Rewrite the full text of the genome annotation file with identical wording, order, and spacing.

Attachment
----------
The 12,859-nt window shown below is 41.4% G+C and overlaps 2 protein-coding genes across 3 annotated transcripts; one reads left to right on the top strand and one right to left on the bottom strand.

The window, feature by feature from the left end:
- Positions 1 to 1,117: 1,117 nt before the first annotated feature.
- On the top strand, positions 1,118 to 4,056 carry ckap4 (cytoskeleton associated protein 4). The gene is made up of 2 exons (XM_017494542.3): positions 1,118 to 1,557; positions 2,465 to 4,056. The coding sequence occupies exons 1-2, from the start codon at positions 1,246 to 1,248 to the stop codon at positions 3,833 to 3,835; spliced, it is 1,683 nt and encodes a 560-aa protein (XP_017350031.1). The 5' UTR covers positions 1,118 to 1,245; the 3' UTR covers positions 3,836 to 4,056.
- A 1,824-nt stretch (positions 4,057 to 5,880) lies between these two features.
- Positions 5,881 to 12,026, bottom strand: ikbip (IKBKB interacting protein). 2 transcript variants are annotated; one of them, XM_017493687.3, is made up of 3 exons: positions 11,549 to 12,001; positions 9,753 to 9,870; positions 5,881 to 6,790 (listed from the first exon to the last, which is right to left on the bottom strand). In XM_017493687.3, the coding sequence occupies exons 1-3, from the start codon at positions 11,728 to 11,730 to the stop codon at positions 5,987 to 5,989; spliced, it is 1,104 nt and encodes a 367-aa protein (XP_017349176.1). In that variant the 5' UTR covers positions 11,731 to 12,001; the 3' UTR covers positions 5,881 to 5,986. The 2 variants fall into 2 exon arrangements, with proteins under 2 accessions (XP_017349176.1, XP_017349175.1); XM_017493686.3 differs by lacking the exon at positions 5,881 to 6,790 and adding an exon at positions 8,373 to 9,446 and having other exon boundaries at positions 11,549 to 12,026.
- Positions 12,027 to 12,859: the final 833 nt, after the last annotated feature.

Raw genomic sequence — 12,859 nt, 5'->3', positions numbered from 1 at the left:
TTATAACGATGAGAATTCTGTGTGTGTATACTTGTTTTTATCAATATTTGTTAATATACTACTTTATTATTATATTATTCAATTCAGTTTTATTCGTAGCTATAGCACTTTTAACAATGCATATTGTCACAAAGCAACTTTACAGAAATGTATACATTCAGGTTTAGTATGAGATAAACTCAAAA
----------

The 12,859-nt window shown below is 41.4% G+C and overlaps 2 protein-coding genes across 3 annotated transcripts; one reads left to right on the top strand and one right to left on the bottom strand.

The window, feature by feature from the left end:
- Positions 1 to 1,117: 1,117 nt before the first annotated feature.
- On the top strand, positions 1,118 to 4,056 carry ckap4 (cytoskeleton associated protein 4). The gene is made up of 2 exons (XM_017494542.3): positions 1,118 to 1,557; positions 2,465 to 4,056. The coding sequence occupies exons 1-2, from the start codon at positions 1,246 to 1,248 to the stop codon at positions 3,833 to 3,835; spliced, it is 1,683 nt and encodes a 560-aa protein (XP_017350031.1). The 5' UTR covers positions 1,118 to 1,245; the 3' UTR covers positions 3,836 to 4,056.
- A 1,824-nt stretch (positions 4,057 to 5,880) lies between these two features.
- Positions 5,881 to 12,026, bottom strand: ikbip (IKBKB interacting protein). 2 transcript variants are annotated; one of them, XM_017493687.3, is made up of 3 exons: positions 11,549 to 12,001; positions 9,753 to 9,870; positions 5,881 to 6,790 (listed from the first exon to the last, which is right to left on the bottom strand). In XM_017493687.3, the coding sequence occupies exons 1-3, from the start codon at positions 11,728 to 11,730 to the stop codon at positions 5,987 to 5,989; spliced, it is 1,104 nt and encodes a 367-aa protein (XP_017349176.1). In that variant the 5' UTR covers positions 11,731 to 12,001; the 3' UTR covers positions 5,881 to 5,986. The 2 variants fall into 2 exon arrangements, with proteins under 2 accessions (XP_017349176.1, XP_017349175.1); XM_017493686.3 differs by lacking the exon at positions 5,881 to 6,790 and adding an exon at positions 8,373 to 9,446 and having other exon boundaries at positions 11,549 to 12,026.
- Positions 12,027 to 12,859: the final 833 nt, after the last annotated feature.

Raw genomic sequence — 12,859 nt, 5'->3', positions numbered from 1 at the left:
TTATAACGATGAGAATTCTGTGTGTGTATACTTGTTTTTATCAATATTTGTTAATATACTACTTTATTATTATATTATTCAATTCAGTTTTATTCGTAGCTATAGCACTTTTAACAATGCATATTGTCACAAAGCAACTTTACAGAAATGTATACATTCAGGTTTAGTATGAGATAAACTCAAAA